The “give customers a comparable driving experience at a reasonable price” idea is something I heard a Toyota spokesperson say at a conference years ago – probably Plug-in 2010 – when they first announced the Plug-in Prius. The PiP has an electric range of about 10 miles. This phrase means that Toyota’s conceptualization of its customers is that they’re very price sensitive, and looking to replicate the range/performance/refuel time/cost of current gasoline cars.
It may be that, going by the MSRP, nobody can replicate gasoline car performance etc, in a battery electric vehicle, at the same MSRP. As I’ve proved elsewhere on this site, going by the MSRP is misleading because of the tremendous potential to save money because electricity is a far cheaper fuel than gasoline. The savings are deep enough that, for those who drive enough miles per year the cost savings can outright pay for the car.
As for the Mirai – how can he, with a straight face, say Toyota has already reduced the price enough to match a gasoline vehicle. At a $57,500 MSRP the Mirai is priced well into the luxury car segment. There is a $5,000 California rebate for FCEV’s (Note: California’s BEV tax rebate maxes out at $2,500), and the federal FCEV tax credit appears to have expired at the end of 2014. The lease terms are $3,649 due at lease signing and $499 per month for 36 months, 12,000 miles/year limit. The purchase includes free fuel (for 3 years or $15,000 maximum), and premium support (at Mirai certified dealerships).
The $52,500 effective MSRP is pretty expensive. This is the result of substantial price reduction?
Free fuel is great, but the problem is finding hydrogen refueling stations. The fact is that there’s practically zero hydrogen refueling infrastructure – other than the expensive network of refueling stations being built in California ($2 million per station). By contrast, electricity is everywhere.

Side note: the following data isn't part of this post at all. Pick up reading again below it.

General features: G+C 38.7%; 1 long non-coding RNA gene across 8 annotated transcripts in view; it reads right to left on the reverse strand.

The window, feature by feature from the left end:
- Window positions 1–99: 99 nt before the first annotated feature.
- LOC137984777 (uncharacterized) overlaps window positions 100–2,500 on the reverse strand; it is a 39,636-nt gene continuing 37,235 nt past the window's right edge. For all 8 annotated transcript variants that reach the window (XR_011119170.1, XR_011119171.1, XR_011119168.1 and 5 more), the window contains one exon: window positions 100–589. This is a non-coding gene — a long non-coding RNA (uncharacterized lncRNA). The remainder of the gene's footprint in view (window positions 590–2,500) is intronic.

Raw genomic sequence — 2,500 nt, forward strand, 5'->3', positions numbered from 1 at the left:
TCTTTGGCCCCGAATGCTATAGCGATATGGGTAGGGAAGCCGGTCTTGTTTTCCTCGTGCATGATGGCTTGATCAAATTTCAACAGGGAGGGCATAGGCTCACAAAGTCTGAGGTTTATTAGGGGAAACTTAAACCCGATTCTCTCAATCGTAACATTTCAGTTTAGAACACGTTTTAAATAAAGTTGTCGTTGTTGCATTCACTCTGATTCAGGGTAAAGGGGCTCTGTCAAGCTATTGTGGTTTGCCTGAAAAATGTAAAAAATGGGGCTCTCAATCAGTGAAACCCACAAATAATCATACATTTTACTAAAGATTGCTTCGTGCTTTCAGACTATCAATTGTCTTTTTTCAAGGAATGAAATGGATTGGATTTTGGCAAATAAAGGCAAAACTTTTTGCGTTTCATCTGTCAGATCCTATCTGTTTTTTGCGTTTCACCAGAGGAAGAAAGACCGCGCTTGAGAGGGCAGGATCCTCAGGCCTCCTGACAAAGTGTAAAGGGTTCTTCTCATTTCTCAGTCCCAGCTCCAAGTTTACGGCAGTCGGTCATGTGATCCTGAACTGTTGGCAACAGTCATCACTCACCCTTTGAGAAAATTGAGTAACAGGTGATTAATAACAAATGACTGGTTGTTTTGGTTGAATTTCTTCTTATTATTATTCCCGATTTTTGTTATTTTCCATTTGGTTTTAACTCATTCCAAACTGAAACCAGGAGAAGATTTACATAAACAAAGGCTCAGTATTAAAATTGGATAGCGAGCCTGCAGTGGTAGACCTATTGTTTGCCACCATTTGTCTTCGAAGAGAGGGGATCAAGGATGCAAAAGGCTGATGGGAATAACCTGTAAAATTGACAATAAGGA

It means Toyota (and Hyundai and Honda) are selling fuel cell EV’s that can go 300 miles per charge, refuel in 5 minutes, but there’s essentially no refueling stations. By contrast in the battery electric vehicle market, the 300 mile range threshold isn’t that much of a bugaboo, and the recharging network is growing rapidly. Tesla is by itself building its Supercharger network around the world – a Model S/3/X owner won’t be limited to a few areas of California, but be able to travel anywhere in the U.S., Europe, China, Australia, etc. Further the standards-based charging networks (J1772, CHAdeMO, CCS) are pretty widely deployed already, with more stations going in every day, and they are starting to fill in the gaps between major cities. This, to me, seems much more compelling than an extremely limited hydrogen network.
In other words I’d describe the Mirai (and other current FCEV’s) this way:
- Low production rate
- Only available in California
- Limited usefulness due to extremely limited recharging infrastructure
At the same time the BEV’s of the world have rapidly increasing sales, falling prices, a rapidly expanding recharging network, and the expected big jump towards affordable long-range BEV’s should really change the competitive picture between gasoline vehicles, PHEV’s, BEV’s and FCEV’s. By 2018 there should be at least 3 affordable 200+ mile range BEV’s on the market, the charging networks should respond with 100+ kW charging infrastructure, and the sales rate could be 300,000+ BEV’s per year across GM/Nissan/Tesla.
Looks to me that FCEV’s are destined to be an asterisk in history.